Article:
I have exciting news to announce: as of September 8th, I will be a full-time student again. I’m going to be in an international Masters in Marketing program. Going back to school has long been in the works and I’m very excited about it.
I have a fairly non-traditional educational background. I dropped out of high school at age fifteen and took a few classes at a junior college. I wasn’t really motivated, however, so I stopped after a semester or two and worked at a collection of interesting yet eclectic jobs. When I was 23 I decided I was ready to go back to school and so I applied to, and was accepted at, my alma mater. That led me to France, through their study abroad program, so it was a great choice in more ways than one. I graduated summa cum laude with a BA in French three years later and with a staggering amount of student loan debt. I then got my certificate in teaching ESL (and about halfway through a Masters in TESL) as I knew I was coming to France.
The funny thing about American BAs in French? They’re not worth very much here. And the French are very big on having the right degree from the right school in order to get a job. They’re also not fond of people resetting their course in mid route, so about the only thing I’m qualified to do here is teach English as a Second Language.
Luckily I enjoy teaching, I’m good at it and there are a plethora of jobs. But after seven years, I’m feeling a bit done. So I found a good school and a good program that was interesting to me and started trying to figure out a way to finance it.
There is a program in France called the FONGECIF. That stands for the Fond de Gestion de CongÃ© Individuel de Formation or, in plain English, the Individual Training Leave Fund. As an employee in the private sector I have payroll deductions to this fund, as does my employer. This fund then subsidizes people who wish to take a leave from their jobs and go back to school, either to further or to change their career. You have to apply for it, of course, and your request is not automatically accepted.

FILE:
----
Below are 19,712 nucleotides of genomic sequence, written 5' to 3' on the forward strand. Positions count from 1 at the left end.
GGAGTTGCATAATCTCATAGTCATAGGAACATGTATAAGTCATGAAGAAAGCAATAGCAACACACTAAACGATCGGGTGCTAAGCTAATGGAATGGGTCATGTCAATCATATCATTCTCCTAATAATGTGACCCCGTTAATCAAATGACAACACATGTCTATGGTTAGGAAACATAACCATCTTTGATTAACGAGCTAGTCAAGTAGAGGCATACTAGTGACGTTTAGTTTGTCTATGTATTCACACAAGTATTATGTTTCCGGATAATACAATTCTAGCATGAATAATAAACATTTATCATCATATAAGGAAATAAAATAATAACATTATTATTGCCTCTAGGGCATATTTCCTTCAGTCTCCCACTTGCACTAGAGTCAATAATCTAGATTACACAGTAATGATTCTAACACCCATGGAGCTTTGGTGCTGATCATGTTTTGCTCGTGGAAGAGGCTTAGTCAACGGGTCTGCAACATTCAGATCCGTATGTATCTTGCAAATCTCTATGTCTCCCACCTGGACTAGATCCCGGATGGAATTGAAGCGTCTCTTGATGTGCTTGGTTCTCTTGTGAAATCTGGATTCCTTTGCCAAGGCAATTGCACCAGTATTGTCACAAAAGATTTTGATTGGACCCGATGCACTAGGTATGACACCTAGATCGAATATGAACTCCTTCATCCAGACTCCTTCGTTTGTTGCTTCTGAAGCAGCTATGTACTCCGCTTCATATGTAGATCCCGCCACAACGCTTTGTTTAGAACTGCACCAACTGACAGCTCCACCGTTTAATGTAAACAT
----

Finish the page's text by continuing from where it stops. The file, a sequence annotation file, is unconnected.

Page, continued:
I just found out that mine was. The FONGECIF will pay 41% of my salary during the next school year (until June 2009) and 50% of the tuition. They will only pay 41% of my salary because it they only reimburse the employer for the time I am actually in school, which they have calculated at 41% of a 35 work week. Theoretically I could work the other 59% of the time, but you and I know that graduate school takes up a lot more time than 41%. Basically I will be taking a 59% pay cut. This will be offset partly by the fact that I can now put my student loans into deferment and so will effectively gain â‚¬400 a month. As for the other 50% of the tuition, we are taking out a low interest student loan (2.3%) that will kick in in September 2009. It’s not the ideal situation- we were hoping that the FONGECIF would pay 90% of the tuition- but it works.
So there you have it, the exciting news of the week. I will be writing more about the challenges, fiscal and familial, of going back to school. I’ll also be reducing my posting schedule to three times a week, plus a link love edition on Saturdays and a Six Month Recap edition on Sundays, but that won’t take effect until September.
Until then, what about you? Have you gone back to school after a break? What’s it like? What were the biggest challenges? Was there anything that was easier than expected? And finally, how did you finance it?